Total Cost of Ownership for new Computers
Last Modified: 21 March 2012
When purchasing a new computer for your library, it’s easy to hear a great price for the hardware and think that you can save the library a lot of money. But in reality, we should be considering more than just the cost of the equipment and look at something called total cost of ownership, which looks at not only how much it costs to buy the equipment, but also what is needed to use, support and maintain that equipment throughout its life.
So instead of just looking at the price of a computer, here are a few other things that can quickly add to the total cost of ownership:
- Verify equipment specifications meet library needs (staff time).
- Order the new equipment (staff time).
- Install and set-up equipment (staff time).
- Install or configure software (anti-virus, filtering, lock-down tools)
- Physical set-up of new equipment
- Does old equipment need to be moved, recycled or discarded?
- Do new tables or areas need to be set-up?
- Training staff and patrons to use the new machine. If the set-up is different from existing equipment, staff will need to spend some time considering new policies and procedures. (staff time throughout the life of the equipment)
- Software renewal and updates throughout the life of the equipment (staff time for ordering, invoicing and installation).
- Paper and toner for the printer that the computer uses.
- Troubleshoot problems (staff time throughout the life of equipment).
- Internet access to that computer on an annual basis.
And don't forget the little things, such as:
- Pay the invoice that is received from the vendor (staff time).
- Electrical costs on an annual basis for running the equipment
- Cleaning (supplies and staff time throughout the life of equipment)
More than you would have thought, right? When looking at this list, people will often question the whole issue surrounding staff time for things like invoicing or troubleshooting equipment. The argument is that if the library already has staff dedicated to doing these types of things, why should they have to consider that as part of the total cost of ownership. And the answer is, if the equipment were never there, they wouldn’t be spending time supporting it, so you need to consider that as part of the cost. In reality, the total amount of time that staff members dedicate to a computer over the life of the equipment could easily equal the price that was paid for the equipment. In some cases, a library may be replacing old, outdated, problematic equipment with newer machines which chould potentially reduce staff time sent troubleshooting, which is a great improvement. And this is not to suggest you should actually go in and put a line-item in the library budget to account for these specific needs. Rather, you should realize that the one-time hardware cost that the library pays is not equal to the total cost of ownership and consider the availability of resources before making a purchase.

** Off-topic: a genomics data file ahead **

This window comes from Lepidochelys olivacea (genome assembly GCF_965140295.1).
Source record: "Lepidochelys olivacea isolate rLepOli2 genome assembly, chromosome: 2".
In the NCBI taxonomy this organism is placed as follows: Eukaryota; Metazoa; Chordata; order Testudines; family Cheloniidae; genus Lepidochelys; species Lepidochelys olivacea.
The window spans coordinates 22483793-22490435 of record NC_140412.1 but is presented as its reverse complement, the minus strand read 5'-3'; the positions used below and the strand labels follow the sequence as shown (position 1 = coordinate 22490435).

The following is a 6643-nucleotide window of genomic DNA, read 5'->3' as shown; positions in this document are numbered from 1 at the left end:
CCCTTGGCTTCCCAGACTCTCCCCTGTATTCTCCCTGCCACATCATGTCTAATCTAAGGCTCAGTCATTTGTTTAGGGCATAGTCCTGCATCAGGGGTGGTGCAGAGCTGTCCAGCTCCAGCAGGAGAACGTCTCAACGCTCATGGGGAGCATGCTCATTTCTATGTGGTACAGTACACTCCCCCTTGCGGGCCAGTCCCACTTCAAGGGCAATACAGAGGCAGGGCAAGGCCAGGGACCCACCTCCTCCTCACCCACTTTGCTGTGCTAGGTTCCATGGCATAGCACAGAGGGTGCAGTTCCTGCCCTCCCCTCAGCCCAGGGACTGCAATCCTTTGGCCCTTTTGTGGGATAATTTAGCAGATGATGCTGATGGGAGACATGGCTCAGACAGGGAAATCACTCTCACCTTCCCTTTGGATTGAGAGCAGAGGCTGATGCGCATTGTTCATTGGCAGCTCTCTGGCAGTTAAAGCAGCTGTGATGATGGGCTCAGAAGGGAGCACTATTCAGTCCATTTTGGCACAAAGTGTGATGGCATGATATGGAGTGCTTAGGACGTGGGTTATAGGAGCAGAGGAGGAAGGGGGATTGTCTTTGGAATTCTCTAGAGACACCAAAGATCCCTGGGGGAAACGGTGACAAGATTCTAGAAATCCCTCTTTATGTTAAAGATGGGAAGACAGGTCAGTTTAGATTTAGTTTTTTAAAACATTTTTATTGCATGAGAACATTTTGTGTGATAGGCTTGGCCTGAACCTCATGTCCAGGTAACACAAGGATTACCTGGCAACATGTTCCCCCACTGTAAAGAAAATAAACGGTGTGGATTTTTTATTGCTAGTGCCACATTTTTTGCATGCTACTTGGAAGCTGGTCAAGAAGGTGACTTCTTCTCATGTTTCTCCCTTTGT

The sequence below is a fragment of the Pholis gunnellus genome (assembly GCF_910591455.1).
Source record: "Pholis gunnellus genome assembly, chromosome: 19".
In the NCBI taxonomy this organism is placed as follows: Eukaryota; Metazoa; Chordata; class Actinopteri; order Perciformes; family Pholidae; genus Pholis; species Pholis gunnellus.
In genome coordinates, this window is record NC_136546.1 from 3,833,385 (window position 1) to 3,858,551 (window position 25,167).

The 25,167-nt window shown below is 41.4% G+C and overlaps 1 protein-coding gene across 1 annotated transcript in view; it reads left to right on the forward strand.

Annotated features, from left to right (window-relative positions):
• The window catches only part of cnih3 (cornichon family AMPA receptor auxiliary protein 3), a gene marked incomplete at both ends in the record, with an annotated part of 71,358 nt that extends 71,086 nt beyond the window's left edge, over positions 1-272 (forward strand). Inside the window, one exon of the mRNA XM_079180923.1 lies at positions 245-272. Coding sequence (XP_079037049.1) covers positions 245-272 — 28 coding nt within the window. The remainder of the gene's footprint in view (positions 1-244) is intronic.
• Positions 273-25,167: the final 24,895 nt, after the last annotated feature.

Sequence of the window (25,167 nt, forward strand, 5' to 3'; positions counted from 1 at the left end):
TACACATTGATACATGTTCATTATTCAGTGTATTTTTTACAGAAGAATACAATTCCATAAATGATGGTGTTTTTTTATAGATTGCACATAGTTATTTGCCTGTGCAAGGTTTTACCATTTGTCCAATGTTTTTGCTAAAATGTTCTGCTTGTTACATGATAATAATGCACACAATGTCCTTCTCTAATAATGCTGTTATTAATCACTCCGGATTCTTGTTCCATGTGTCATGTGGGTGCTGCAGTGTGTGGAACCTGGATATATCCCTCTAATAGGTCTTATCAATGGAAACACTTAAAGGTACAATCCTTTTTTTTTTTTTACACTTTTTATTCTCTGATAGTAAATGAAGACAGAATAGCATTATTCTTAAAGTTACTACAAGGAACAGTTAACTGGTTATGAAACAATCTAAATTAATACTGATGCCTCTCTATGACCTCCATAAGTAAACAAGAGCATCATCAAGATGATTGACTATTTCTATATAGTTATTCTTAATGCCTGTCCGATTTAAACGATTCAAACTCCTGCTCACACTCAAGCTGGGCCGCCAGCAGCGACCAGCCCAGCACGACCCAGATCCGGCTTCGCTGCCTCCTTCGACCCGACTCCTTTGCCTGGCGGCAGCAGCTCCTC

Other issues that are important to consider is what does the cost of the hardware include. A low price is often very appealing, but reading the specifications for the equipment will usually show that there are a few things missing from that sticker price. Most companies offer a one-year equipment warranty in the cost, but considering how much use the public access computers in your library get and how rough some users can be on equipment, it doesn’t make the best sense to accept a one-year warranty. A one-year warranty is an especially bad idea for smaller libraries that don’t have dedicated technical support available on the staff. You could easily spend half the cost of the computer getting a part replaced after you factor in labor costs. So instead of taking the standard one-year warranty, upgrade to a four-year warranty instead, even though it is more expensive. Without the staff or expertise to work through technology problems, the library can depend on the warranty to protect their investment. .
It’s no secret that libraries often struggle with budget issues and it is easy to look at the lowest sticker price and make a quick decision about purchases based solely on that cost. However, that sticker price never represents the total cost of ownership and you will need to explore the impact that new equipment will have on your library and staff to insure that you are making an investment that makes the most sense for the future and that the library has the resources to support that decision.
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